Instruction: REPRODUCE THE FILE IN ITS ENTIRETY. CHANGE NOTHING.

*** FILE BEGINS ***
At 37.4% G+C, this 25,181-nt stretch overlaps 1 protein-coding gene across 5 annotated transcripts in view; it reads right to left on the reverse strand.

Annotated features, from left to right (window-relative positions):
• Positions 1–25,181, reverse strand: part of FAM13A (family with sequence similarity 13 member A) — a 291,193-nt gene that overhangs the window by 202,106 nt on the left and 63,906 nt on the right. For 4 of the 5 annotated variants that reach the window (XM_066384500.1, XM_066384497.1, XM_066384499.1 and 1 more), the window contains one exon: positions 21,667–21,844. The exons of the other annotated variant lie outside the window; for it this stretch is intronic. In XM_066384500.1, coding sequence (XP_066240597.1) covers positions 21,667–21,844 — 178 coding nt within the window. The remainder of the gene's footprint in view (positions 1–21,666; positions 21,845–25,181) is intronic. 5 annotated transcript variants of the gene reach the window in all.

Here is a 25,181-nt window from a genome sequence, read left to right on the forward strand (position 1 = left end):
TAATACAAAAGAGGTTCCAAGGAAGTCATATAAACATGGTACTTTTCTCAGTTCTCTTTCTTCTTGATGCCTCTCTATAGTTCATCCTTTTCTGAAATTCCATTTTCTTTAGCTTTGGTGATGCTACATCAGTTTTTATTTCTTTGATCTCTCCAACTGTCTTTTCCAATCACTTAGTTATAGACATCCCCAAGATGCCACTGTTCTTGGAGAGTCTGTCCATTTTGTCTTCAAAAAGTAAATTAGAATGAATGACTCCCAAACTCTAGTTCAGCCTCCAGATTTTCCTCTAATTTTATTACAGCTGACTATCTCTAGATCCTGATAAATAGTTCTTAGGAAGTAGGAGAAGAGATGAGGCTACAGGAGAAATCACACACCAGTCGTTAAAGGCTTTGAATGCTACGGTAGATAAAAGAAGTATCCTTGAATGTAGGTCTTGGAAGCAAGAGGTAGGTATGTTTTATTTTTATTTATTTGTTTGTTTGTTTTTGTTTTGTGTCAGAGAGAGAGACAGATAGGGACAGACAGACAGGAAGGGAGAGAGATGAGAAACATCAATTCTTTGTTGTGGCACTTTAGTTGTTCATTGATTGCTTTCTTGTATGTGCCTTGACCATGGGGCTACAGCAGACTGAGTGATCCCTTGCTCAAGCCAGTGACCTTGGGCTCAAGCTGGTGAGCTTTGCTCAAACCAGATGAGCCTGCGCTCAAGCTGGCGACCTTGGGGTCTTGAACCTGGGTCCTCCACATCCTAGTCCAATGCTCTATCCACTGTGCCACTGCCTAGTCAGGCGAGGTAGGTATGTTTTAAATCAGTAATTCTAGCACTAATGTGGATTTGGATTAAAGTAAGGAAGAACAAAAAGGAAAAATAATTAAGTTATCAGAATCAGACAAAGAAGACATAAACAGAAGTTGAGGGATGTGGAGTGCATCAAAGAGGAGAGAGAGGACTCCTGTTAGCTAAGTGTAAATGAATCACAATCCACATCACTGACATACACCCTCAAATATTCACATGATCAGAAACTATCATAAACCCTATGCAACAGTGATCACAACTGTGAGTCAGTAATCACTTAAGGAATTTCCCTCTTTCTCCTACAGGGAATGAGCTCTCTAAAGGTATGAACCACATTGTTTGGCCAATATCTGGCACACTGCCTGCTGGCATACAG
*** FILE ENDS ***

At 37.4% G+C, this 25,181-nt stretch overlaps 1 protein-coding gene across 5 annotated transcripts in view; it reads right to left on the reverse strand.

Annotated features, from left to right (window-relative positions):
• Positions 1–25,181, reverse strand: part of FAM13A (family with sequence similarity 13 member A) — a 291,193-nt gene that overhangs the window by 202,106 nt on the left and 63,906 nt on the right. For 4 of the 5 annotated variants that reach the window (XM_066384500.1, XM_066384497.1, XM_066384499.1 and 1 more), the window contains one exon: positions 21,667–21,844. The exons of the other annotated variant lie outside the window; for it this stretch is intronic. In XM_066384500.1, coding sequence (XP_066240597.1) covers positions 21,667–21,844 — 178 coding nt within the window. The remainder of the gene's footprint in view (positions 1–21,666; positions 21,845–25,181) is intronic. 5 annotated transcript variants of the gene reach the window in all.

Here is a 25,181-nt window from a genome sequence, read left to right on the forward strand (position 1 = left end):
TAATACAAAAGAGGTTCCAAGGAAGTCATATAAACATGGTACTTTTCTCAGTTCTCTTTCTTCTTGATGCCTCTCTATAGTTCATCCTTTTCTGAAATTCCATTTTCTTTAGCTTTGGTGATGCTACATCAGTTTTTATTTCTTTGATCTCTCCAACTGTCTTTTCCAATCACTTAGTTATAGACATCCCCAAGATGCCACTGTTCTTGGAGAGTCTGTCCATTTTGTCTTCAAAAAGTAAATTAGAATGAATGACTCCCAAACTCTAGTTCAGCCTCCAGATTTTCCTCTAATTTTATTACAGCTGACTATCTCTAGATCCTGATAAATAGTTCTTAGGAAGTAGGAGAAGAGATGAGGCTACAGGAGAAATCACACACCAGTCGTTAAAGGCTTTGAATGCTACGGTAGATAAAAGAAGTATCCTTGAATGTAGGTCTTGGAAGCAAGAGGTAGGTATGTTTTATTTTTATTTATTTGTTTGTTTGTTTTTGTTTTGTGTCAGAGAGAGAGACAGATAGGGACAGACAGACAGGAAGGGAGAGAGATGAGAAACATCAATTCTTTGTTGTGGCACTTTAGTTGTTCATTGATTGCTTTCTTGTATGTGCCTTGACCATGGGGCTACAGCAGACTGAGTGATCCCTTGCTCAAGCCAGTGACCTTGGGCTCAAGCTGGTGAGCTTTGCTCAAACCAGATGAGCCTGCGCTCAAGCTGGCGACCTTGGGGTCTTGAACCTGGGTCCTCCACATCCTAGTCCAATGCTCTATCCACTGTGCCACTGCCTAGTCAGGCGAGGTAGGTATGTTTTAAATCAGTAATTCTAGCACTAATGTGGATTTGGATTAAAGTAAGGAAGAACAAAAAGGAAAAATAATTAAGTTATCAGAATCAGACAAAGAAGACATAAACAGAAGTTGAGGGATGTGGAGTGCATCAAAGAGGAGAGAGAGGACTCCTGTTAGCTAAGTGTAAATGAATCACAATCCACATCACTGACATACACCCTCAAATATTCACATGATCAGAAACTATCATAAACCCTATGCAACAGTGATCACAACTGTGAGTCAGTAATCACTTAAGGAATTTCCCTCTTTCTCCTACAGGGAATGAGCTCTCTAAAGGTATGAACCACATTGTTTGGCCAATATCTGGCACACTGCCTGCTGGCATACAG